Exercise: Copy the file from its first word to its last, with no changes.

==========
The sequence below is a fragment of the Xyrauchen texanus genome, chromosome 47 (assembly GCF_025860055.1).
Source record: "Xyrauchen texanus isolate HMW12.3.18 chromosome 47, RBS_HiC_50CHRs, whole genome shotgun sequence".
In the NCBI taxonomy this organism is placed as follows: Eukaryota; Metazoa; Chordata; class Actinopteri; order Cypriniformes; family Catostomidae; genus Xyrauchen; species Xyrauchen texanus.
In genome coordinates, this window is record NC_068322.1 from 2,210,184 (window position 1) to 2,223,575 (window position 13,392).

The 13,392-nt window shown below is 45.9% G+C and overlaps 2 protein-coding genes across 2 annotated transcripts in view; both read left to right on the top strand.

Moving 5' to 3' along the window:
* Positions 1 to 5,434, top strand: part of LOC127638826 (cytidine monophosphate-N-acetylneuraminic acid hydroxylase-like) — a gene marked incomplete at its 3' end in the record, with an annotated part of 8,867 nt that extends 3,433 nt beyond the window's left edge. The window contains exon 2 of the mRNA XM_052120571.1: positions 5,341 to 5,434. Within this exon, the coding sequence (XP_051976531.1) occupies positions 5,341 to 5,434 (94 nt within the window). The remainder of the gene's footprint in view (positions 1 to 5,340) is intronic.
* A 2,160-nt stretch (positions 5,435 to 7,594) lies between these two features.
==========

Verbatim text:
The sequence below is a fragment of the Xyrauchen texanus genome, chromosome 47 (assembly GCF_025860055.1).
Source record: "Xyrauchen texanus isolate HMW12.3.18 chromosome 47, RBS_HiC_50CHRs, whole genome shotgun sequence".
In the NCBI taxonomy this organism is placed as follows: Eukaryota; Metazoa; Chordata; class Actinopteri; order Cypriniformes; family Catostomidae; genus Xyrauchen; species Xyrauchen texanus.
In genome coordinates, this window is record NC_068322.1 from 2,210,184 (window position 1) to 2,223,575 (window position 13,392).

The 13,392-nt window shown below is 45.9% G+C and overlaps 2 protein-coding genes across 2 annotated transcripts in view; both read left to right on the top strand.

Moving 5' to 3' along the window:
* Positions 1 to 5,434, top strand: part of LOC127638826 (cytidine monophosphate-N-acetylneuraminic acid hydroxylase-like) — a gene marked incomplete at its 3' end in the record, with an annotated part of 8,867 nt that extends 3,433 nt beyond the window's left edge. The window contains exon 2 of the mRNA XM_052120571.1: positions 5,341 to 5,434. Within this exon, the coding sequence (XP_051976531.1) occupies positions 5,341 to 5,434 (94 nt within the window). The remainder of the gene's footprint in view (positions 1 to 5,340) is intronic.
* A 2,160-nt stretch (positions 5,435 to 7,594) lies between these two features.